Sleep Apnea: Signs, Symptoms, and Treatment

Know the symptoms of sleep apnea

What You Need To Know About Sleep Apnea Symptoms and Treatment

Sleep apnea affects millions of adults in the United States, but many cases remain undiagnosed and untreated. It’s the most common sleep disorder and often presents symptoms that many people consider normal. Snoring, daytime fatigue, and dry mouth are just a few examples of frequently seen symptoms that aren’t seen as abnormal by busy adults.

If you’ve been snoring nightly, feeling tired despite clocking in your eight hours, or feeling restless during the night, you may have sleep apnea. 

What is sleep apnea?

Sleep apnea is a sleep disorder that occurs while you sleep. There are three different types of sleep apnea: obstructive, central, and complex.

Central sleep apnea is fairly rare and is triggered by the nervous system. Complex sleep apnea is also uncommon and is characterized by a case of central and obstructive sleep apnea occurring simultaneously. Obstructive sleep apnea (OSA) is by and large the most common form of sleep apnea, and it’s the form we’ll be discussing here.

As its name suggests, OSA occurs due to an obstruction in the airway that momentarily blocks breathing. The obstruction is usually caused by the soft tissues and relaxed muscles around the throat. When inhaling, these soft tissues collapse inward toward the airway, causing the stereotypical snoring sound and interrupted breathing.

How do I know if I have this disorder?

Sleep apnea is often identified through symptom evaluation and discussion. The majority of OSA cases present symptoms that are characteristic of OSA and easily recognized by a dentist or doctor. By discussing the symptoms you’re experiencing, most healthcare professionals familiar with OSA will be able to refer to a sleep specialist for further evaluation.

Your chances of undiagnosed OSA are high if you’re experiencing:

  • Chronic snoring
  • Frequent restlessness or insomnia
  • Sudden waking without obvious cause
  • Shortness of breath upon waking
  • Dry mouth or sore throat upon waking
  • Headache or neck discomfort upon waking
  • Chronic daytime fatigue
  • Mental fog

A doctor may recommend an overnight sleep study to form a diagnosis. An overnight sleep study, also known as a PSG, monitors your brain activity, blood oxygen levels, muscle movement, and many other functions you wouldn’t be aware of while sleeping. In some cases, you may be able to do an at-home sleep test rather than stay at a sleep clinic.

How is this disorder treated?

Obstructive sleep apnea typically responds very well to treatment. Most mild to moderate cases can be diagnosed and relieved relatively quickly.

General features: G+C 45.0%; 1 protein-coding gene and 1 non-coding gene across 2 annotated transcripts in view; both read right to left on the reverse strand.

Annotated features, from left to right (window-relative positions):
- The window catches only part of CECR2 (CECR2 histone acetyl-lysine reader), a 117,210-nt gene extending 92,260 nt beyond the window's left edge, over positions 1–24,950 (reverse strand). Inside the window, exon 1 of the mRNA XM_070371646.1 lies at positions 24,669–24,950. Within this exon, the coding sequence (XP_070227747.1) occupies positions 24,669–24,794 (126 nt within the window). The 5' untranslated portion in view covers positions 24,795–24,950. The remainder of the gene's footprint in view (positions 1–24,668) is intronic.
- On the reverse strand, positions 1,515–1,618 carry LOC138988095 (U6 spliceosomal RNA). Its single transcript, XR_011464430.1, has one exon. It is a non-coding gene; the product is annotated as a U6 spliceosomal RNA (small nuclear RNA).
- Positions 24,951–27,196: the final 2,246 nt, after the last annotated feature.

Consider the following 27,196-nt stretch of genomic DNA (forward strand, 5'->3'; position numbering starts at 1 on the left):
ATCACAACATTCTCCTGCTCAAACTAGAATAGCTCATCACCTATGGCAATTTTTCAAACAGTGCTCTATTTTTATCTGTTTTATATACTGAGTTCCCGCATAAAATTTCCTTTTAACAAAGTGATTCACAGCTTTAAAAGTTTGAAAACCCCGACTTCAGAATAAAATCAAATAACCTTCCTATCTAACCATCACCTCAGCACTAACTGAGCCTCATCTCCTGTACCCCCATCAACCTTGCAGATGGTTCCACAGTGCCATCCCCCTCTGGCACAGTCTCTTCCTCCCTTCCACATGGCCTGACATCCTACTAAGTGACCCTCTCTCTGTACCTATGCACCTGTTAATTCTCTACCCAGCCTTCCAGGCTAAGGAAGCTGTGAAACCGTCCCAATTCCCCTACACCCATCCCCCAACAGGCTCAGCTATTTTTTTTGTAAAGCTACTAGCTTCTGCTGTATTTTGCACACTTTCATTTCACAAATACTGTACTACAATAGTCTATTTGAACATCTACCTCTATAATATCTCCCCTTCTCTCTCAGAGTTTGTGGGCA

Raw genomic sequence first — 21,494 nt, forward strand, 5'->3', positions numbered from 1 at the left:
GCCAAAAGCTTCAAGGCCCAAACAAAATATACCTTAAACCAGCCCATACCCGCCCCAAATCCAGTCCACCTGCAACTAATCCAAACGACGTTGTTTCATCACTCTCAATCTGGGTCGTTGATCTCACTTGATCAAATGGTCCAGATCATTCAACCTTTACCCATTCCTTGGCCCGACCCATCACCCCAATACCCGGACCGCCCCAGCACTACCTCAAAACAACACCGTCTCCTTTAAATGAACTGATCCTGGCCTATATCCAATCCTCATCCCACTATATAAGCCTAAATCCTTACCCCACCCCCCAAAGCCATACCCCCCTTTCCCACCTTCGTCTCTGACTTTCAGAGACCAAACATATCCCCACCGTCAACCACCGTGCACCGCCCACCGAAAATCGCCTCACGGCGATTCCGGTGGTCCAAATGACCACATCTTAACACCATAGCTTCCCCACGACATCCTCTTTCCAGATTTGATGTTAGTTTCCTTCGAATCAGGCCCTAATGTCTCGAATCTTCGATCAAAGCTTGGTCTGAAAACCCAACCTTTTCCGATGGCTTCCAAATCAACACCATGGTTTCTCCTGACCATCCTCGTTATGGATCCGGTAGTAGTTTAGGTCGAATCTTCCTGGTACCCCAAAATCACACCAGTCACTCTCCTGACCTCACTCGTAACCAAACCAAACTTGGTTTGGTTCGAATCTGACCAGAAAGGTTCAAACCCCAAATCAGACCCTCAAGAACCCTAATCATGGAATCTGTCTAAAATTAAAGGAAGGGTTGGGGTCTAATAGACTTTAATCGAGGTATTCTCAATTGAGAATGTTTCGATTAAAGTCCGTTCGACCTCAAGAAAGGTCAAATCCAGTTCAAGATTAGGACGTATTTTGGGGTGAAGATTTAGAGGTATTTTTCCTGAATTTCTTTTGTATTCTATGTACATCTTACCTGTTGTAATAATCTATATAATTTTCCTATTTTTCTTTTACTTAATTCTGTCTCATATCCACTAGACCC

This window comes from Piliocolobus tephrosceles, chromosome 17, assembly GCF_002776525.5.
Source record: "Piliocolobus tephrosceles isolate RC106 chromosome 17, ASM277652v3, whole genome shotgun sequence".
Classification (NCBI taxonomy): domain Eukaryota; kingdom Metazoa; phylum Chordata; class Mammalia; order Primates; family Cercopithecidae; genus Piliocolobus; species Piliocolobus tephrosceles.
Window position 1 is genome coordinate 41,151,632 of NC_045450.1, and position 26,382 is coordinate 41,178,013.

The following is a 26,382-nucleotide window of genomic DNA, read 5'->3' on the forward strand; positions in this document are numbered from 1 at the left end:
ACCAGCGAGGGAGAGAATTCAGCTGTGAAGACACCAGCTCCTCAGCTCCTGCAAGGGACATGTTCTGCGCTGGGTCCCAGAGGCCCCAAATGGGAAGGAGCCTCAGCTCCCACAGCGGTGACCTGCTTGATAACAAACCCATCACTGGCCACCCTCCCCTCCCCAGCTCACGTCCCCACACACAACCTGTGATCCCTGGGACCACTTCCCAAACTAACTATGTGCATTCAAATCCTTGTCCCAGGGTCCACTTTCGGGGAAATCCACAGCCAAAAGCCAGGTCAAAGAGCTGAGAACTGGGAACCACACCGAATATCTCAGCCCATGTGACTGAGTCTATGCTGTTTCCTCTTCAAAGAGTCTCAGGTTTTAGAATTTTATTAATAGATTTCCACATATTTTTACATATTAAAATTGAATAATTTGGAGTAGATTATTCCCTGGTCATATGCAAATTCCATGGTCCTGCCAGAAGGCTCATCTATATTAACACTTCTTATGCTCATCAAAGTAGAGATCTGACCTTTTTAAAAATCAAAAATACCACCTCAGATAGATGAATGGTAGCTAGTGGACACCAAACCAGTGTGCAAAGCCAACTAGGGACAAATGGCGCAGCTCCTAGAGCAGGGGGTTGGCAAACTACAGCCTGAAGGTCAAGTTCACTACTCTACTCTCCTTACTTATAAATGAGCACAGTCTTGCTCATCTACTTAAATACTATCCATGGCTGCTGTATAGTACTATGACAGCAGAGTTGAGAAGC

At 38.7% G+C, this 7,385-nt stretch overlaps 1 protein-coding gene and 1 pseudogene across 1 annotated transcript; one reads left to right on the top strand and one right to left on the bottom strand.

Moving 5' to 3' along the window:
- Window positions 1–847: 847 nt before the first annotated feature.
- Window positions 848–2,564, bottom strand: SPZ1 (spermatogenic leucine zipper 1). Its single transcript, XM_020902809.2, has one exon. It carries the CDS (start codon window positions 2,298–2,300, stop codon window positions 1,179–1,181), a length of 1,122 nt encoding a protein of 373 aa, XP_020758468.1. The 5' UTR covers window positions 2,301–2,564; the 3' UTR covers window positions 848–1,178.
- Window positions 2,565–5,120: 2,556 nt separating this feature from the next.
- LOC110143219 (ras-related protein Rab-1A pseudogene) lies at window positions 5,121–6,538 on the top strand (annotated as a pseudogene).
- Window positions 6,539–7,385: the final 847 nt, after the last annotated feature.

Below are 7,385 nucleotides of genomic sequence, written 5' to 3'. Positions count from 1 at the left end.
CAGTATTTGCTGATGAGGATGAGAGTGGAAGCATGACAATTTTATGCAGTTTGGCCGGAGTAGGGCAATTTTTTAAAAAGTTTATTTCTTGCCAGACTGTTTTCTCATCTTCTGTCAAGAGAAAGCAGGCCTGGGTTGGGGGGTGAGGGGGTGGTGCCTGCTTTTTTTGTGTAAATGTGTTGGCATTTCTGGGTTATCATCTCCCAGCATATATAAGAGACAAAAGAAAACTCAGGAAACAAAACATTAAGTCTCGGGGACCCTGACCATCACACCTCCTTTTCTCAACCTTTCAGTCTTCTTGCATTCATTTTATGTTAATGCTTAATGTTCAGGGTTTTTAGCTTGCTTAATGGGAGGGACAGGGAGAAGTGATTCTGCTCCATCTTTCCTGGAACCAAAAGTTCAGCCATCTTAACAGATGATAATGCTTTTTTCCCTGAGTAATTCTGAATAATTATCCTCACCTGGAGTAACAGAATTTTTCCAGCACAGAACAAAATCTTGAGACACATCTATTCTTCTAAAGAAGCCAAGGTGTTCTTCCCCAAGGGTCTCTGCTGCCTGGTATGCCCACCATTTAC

What’s unique to OSA treatment is that it focuses on resolving the symptoms rather than the underlying cause. This is different from other health issues, which typically aren’t able to be resolved until the underlying cause is cured. The reason for this is that OSA can be triggered by factors that can’t be immediately fixed, such as naturally having more soft tissue in the throat area. 

Symptoms of obstructive sleep apnea can be treated by:

  • Using a MAD (mandibular advancement device) to adjust the jaw position 
  • Using a CPAP machine when sleeping
  • Sleeping on your side
  • Sleeping with your upper body elevated
  • Taking doctor-approved allergy medication to relieve chronic sinus congestion
  • Speaking with a doctor about a safe and effective weight-loss program

In addition to treatments available under the supervision of a dentist or doctor, you can also improve your symptoms by:

  • Doing something active every day, even if it’s just a short walk
  • Practicing deep breathing exercises
  • Eating a nutritious diet with minimally processed foods
  • Avoiding sleep aids, unless advised by a doctor
  • Quitting smoking, vaping, and other tobacco use
  • Limiting alcohol consumption

If you’re doing everything you can to relieve your symptoms but you and your dentist or doctor aren’t seeing results, you may need to consider surgery.

Can sleep apnea be reversed?

OSA can be disruptive to every facet of your life. Even if your symptoms are responding well to treatment, you may dream of being able to go without your MAD or your CPAP machine. This might leave you wondering, “At one point I didn’t have OSA. Can’t I reverse this condition?”

Reversing OSA is possible, but it is also difficult. Most cases of OSA develop from weight gain, aging, or excess throat tissue. If your OSA seems to have developed after weight gain, then weight loss may help reverse your condition. If your OSA can’t be treated through lifestyle changes, you may need to have the extra throat tissue removed through surgery.

Sleep Apnea Therapy at Farless Dental Group in Greensboro, North Carolina

If you live in or around Greensboro, North Carolina, and suspect you have OSA, the team at Farless Dental Group can offer valuable help and treatment.

Our team is experienced in sleep apnea therapy from a dentistry perspective. After an initial evaluation, we’ll discuss your symptoms. Once the screening is complete, we can work with your doctor to refer you to a specialist for diagnosis.

For the majority of OSA cases, we can offer guidance on alleviating symptoms through lifestyle changes and provide comfortable, effective mandibular advancement devices (MADs) to improve breathing. MADs will gently reposition your jaw to prevent it from falling backward and pushing soft tissue into the airway.

Schedule your evaluation today by calling our office or requesting a visit online.